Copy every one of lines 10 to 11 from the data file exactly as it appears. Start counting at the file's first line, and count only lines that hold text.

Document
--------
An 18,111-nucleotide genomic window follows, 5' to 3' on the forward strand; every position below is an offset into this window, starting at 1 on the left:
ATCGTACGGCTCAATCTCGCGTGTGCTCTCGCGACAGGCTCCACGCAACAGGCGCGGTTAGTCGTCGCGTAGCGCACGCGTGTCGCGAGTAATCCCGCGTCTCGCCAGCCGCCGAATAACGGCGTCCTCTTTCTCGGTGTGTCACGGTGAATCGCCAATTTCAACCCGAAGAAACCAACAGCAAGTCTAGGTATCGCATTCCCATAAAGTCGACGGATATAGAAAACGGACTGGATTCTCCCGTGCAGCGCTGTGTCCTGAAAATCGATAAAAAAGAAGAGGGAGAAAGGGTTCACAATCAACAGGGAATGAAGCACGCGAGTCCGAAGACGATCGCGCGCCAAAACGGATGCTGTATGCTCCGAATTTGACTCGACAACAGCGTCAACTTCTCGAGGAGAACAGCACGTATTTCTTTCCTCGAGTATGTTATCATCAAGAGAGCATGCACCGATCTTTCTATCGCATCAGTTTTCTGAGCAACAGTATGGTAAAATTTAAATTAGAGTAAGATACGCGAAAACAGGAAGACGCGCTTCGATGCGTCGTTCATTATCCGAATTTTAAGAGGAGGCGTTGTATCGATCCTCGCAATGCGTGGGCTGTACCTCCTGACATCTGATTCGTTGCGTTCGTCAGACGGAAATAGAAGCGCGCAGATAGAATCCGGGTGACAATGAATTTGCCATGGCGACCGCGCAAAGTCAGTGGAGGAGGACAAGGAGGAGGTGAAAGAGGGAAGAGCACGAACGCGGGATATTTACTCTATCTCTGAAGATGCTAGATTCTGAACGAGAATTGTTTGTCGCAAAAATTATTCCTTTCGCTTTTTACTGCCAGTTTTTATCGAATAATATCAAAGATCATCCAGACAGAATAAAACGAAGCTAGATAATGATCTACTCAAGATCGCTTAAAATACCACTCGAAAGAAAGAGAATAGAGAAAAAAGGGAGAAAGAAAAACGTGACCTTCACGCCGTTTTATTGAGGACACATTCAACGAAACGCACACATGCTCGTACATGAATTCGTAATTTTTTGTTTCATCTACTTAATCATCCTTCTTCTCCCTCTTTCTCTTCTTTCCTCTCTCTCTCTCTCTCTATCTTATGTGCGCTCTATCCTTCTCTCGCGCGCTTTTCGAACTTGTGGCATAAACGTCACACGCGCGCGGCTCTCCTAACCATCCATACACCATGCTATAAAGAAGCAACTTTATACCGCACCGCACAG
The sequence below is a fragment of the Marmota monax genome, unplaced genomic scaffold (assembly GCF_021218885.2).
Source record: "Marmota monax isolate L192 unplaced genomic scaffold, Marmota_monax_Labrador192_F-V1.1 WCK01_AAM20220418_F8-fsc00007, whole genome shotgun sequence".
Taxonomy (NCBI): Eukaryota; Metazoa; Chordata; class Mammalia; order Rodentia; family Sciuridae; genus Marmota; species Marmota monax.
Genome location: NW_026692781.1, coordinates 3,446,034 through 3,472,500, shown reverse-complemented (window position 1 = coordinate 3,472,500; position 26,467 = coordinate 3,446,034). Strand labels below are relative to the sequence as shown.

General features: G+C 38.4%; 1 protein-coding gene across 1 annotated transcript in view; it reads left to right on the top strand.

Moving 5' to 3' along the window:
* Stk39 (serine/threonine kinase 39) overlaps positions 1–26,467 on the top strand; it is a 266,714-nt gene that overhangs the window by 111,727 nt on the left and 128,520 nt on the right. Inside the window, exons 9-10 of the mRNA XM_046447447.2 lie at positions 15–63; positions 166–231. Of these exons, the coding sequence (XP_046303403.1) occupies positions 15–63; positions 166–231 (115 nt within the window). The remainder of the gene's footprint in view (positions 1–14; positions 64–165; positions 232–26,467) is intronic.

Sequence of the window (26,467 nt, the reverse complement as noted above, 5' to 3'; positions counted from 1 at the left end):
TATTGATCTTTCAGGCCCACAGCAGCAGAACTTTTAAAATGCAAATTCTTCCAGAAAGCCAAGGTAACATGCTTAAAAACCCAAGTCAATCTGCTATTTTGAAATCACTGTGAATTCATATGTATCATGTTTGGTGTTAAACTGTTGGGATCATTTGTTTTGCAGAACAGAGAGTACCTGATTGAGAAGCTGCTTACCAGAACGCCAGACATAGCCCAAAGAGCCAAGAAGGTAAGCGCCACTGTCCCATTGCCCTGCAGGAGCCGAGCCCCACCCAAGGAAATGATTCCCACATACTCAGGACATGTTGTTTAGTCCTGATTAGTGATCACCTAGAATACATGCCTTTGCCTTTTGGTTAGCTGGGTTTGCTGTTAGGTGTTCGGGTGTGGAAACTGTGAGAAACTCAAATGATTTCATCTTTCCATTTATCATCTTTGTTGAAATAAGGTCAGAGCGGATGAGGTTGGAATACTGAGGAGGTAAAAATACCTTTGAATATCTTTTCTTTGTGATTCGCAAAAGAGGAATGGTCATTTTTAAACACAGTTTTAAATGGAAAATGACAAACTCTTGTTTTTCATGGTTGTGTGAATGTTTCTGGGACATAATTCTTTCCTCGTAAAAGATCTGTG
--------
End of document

Sequence of the window (26,467 nt, the reverse complement as noted above, 5' to 3'; positions counted from 1 at the left end):
TATTGATCTTTCAGGCCCACAGCAGCAGAACTTTTAAAATGCAAATTCTTCCAGAAAGCCAAGGTAACATGCTTAAAAACCCAAGTCAATCTGCTATTTTGAAATCACTGTGAATTCATATGTATCATGTTTGGTGTTAAACTGTTGGGATCATTTGTTTTGCAGAACAGAGAGTACCTGATTGAGAAGCTGCTTACCAGAACGCCAGACATAGCCCAAAGAGCCAAGAAGGTAAGCGCCACTGTCCCATTGCCCTGCAGGAGCCGAGCCCCACCCAAGGAAATGATTCCCACATACTCAGGACATGTTGTTTAGTCCTGATTAGTGATCACCTAGAATACATGCCTTTGCCTTTTGGTTAGCTGGGTTTGCTGTTAGGTGTTCGGGTGTGGAAACTGTGAGAAACTCAAATGATTTCATCTTTCCATTTATCATCTTTGTTGAAATAAGGTCAGAGCGGATGAGGTTGGAATACTGAGGAGGTAAAAATACCTTTGAATATCTTTTCTTTGTGATTCGCAAAAGAGGAATGGTCATTTTTAAACACAGTTTTAAATGGAAAATGACAAACTCTTGTTTTTCATGGTTGTGTGAATGTTTCTGGGACATAATTCTTTCCTCGTAAAAGATCTGTG